Lighting Systems


Experience From - Don Herres, Mike Erickson#1 , Rick Rochel , Mike Erickson#2 , Martin Hillyer ,

Hand Held Flashlights:
Experience From - Norm Yarger , Roy Morita , Norm Ryder , Mike Schupp , Hollis Baugh , Matt Mahoney ,

Head Lamps:
Experience From - Adrian Crane , Mark Donaldson , Ron Jansen , Doug McKeever#1 , Ron Jansen#2 , Sean Smith , Jon Moore , Doug McKeever#2 ,

Waist Mounted Lights:
Experience From - Unknown , Steve Pero , Sue Norwood , Doug McKeever , Mike Erickson ,

Florescent Lights:
Experience From - Chris Scott , George Parrott , Heidi Schutt , Carl Jess ,

LED Lights:
Experience From - Paul Comet , Paul Comet#2 , Kevin Smith , Tico Gangulee , Joanne Lennox , Roy Morita , Rocke McClung , John Vonhof , Daniel Temianka#1 , Dan Simpson , Will Brown , Aaron Leitner , Phil Vaughn , Ray Zirblis , Kevin Sayers , Dan Temianka#2 , Mike Palmer , Mike Miller , Deb Reno , Ed Schultze , Dave Olney , Blade Norman , Mahoney#2 ,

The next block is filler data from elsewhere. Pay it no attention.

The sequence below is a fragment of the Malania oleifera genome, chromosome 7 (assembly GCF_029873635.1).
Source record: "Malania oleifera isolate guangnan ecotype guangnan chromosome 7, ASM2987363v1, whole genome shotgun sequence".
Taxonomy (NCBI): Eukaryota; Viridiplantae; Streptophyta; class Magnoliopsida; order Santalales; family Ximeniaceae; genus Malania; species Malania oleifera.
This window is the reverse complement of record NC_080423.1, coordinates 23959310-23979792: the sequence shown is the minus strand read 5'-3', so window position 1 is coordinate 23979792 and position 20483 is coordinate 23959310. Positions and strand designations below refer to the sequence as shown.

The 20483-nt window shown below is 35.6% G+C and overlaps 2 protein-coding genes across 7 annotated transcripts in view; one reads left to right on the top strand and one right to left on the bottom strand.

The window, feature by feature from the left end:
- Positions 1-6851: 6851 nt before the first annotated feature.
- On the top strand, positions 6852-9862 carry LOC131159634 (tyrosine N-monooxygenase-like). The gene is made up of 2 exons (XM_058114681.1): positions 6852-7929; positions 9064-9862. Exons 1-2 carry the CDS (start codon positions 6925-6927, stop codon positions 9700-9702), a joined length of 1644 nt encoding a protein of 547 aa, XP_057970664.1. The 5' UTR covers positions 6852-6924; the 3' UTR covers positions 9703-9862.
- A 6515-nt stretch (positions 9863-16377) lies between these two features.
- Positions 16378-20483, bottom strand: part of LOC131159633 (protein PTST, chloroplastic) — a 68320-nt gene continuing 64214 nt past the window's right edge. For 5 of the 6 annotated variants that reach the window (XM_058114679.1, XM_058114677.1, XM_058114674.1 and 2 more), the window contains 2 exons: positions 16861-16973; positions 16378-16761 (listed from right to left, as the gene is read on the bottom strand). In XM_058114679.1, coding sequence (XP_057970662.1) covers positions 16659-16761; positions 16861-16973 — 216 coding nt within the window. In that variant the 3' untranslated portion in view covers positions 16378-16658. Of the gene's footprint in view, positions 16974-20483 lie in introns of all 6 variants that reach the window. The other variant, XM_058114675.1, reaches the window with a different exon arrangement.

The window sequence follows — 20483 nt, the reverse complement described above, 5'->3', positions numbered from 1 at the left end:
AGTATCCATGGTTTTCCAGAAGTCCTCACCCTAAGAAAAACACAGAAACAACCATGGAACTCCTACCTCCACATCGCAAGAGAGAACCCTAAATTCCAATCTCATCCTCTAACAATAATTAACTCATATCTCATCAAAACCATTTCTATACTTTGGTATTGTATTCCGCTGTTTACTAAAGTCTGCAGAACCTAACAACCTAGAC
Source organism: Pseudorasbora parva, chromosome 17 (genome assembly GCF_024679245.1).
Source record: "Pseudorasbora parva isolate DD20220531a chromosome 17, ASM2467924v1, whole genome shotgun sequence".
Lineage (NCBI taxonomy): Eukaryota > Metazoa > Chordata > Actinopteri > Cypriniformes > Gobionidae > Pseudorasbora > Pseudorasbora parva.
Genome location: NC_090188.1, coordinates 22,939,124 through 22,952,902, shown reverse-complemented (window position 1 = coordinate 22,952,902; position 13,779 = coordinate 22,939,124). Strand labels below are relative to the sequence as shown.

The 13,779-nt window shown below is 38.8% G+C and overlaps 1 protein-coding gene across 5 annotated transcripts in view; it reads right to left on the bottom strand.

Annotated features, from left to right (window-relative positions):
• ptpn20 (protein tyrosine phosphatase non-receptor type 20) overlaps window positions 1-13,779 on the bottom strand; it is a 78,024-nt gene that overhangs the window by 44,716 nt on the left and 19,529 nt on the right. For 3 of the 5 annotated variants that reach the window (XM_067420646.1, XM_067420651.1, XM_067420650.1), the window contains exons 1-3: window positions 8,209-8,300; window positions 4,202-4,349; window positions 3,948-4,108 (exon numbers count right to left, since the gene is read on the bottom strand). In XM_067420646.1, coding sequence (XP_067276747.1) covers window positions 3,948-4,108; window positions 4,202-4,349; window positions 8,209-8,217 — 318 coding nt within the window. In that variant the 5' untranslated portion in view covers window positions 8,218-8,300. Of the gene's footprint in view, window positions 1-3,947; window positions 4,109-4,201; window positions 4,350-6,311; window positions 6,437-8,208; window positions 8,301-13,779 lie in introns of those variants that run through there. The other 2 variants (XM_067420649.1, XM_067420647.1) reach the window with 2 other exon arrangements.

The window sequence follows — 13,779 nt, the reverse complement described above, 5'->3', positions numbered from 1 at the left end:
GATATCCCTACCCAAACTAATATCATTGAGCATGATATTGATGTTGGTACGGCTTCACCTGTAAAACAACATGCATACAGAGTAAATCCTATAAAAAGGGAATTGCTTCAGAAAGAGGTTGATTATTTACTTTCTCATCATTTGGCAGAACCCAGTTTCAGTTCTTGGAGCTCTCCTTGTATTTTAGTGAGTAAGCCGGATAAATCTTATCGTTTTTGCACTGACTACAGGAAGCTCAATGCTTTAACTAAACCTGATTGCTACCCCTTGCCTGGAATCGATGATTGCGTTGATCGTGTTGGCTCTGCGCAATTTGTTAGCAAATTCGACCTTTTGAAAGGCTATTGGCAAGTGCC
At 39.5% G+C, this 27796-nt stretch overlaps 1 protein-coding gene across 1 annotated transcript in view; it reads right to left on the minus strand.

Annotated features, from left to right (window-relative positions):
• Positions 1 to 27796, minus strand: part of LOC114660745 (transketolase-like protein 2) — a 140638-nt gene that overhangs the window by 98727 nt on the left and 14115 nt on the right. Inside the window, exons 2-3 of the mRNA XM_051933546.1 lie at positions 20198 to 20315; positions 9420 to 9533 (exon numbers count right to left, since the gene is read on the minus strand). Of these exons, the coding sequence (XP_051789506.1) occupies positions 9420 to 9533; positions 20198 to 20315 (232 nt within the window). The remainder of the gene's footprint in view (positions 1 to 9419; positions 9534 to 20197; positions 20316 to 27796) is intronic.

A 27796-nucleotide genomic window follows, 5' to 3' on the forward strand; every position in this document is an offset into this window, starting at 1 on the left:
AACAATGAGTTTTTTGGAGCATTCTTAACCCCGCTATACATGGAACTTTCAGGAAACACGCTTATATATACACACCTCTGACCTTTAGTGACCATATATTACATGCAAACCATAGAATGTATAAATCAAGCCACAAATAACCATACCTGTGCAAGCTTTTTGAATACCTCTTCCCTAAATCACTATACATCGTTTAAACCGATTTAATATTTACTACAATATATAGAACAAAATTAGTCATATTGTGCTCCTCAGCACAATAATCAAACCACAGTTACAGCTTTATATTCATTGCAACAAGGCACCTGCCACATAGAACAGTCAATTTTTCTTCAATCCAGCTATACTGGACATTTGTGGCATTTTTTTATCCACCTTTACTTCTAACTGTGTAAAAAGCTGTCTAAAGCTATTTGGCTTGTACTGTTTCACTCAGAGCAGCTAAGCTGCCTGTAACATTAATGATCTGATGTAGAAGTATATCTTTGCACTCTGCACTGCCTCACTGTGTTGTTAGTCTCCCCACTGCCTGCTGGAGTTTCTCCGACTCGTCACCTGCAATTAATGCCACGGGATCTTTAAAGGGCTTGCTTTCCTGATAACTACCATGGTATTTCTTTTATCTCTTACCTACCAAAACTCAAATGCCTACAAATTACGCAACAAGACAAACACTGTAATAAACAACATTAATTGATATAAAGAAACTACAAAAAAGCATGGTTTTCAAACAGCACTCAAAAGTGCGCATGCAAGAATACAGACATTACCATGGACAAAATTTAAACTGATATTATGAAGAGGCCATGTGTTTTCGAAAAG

LED Headlamp:
Experience From - Geoffrey Baker , John Wood ,

How Many Ultrarunners Does It Take To Change A Light Bulb?
From - Rich Lacey ,

Refer to Batteries topic for additional information.


Don Herres

Subject: General

For my 2 cents & 2 flashlights worth.

  1. Make sure your flashlight is waterproof. Enough said.
  2. I use two flashlights since the 100 milers I have run start at 4AM.

I take a Mini MagLite with two AA batteries for the morning and keep it in my belt pack for the day. I have run out of light before reaching the stop with my regular light in the evening and this makes a good backup. I have a belt pack that I put the light in so it doesn't add anything. At night I use an Eveready Sport Gear light with two D cell batteries. I have never had a problem with this lasting through the night. Both flashlights have halogen lamps in them. The Sport Gear light has a flat bottom that can be used to set the light down so it doesn't roll away and a tilted head so the light naturally is aimed down when running. I have noticed the problem of tunnel vision and periodically have to aim the light in a different direction just to get my peripheral vision back. For this reason, I wouldn't want to use a headlamp.

A final note: don't change a halogen lamp with your fingers (or wipe it off afterwards). The oil from your fingers will make a hot spot and it will burn out quickly. Wonderful advice, but this may be impossible unless you are at an aid station (use the 2nd flashlight to get you there).

Michael Erickson#1

Subject: General Critique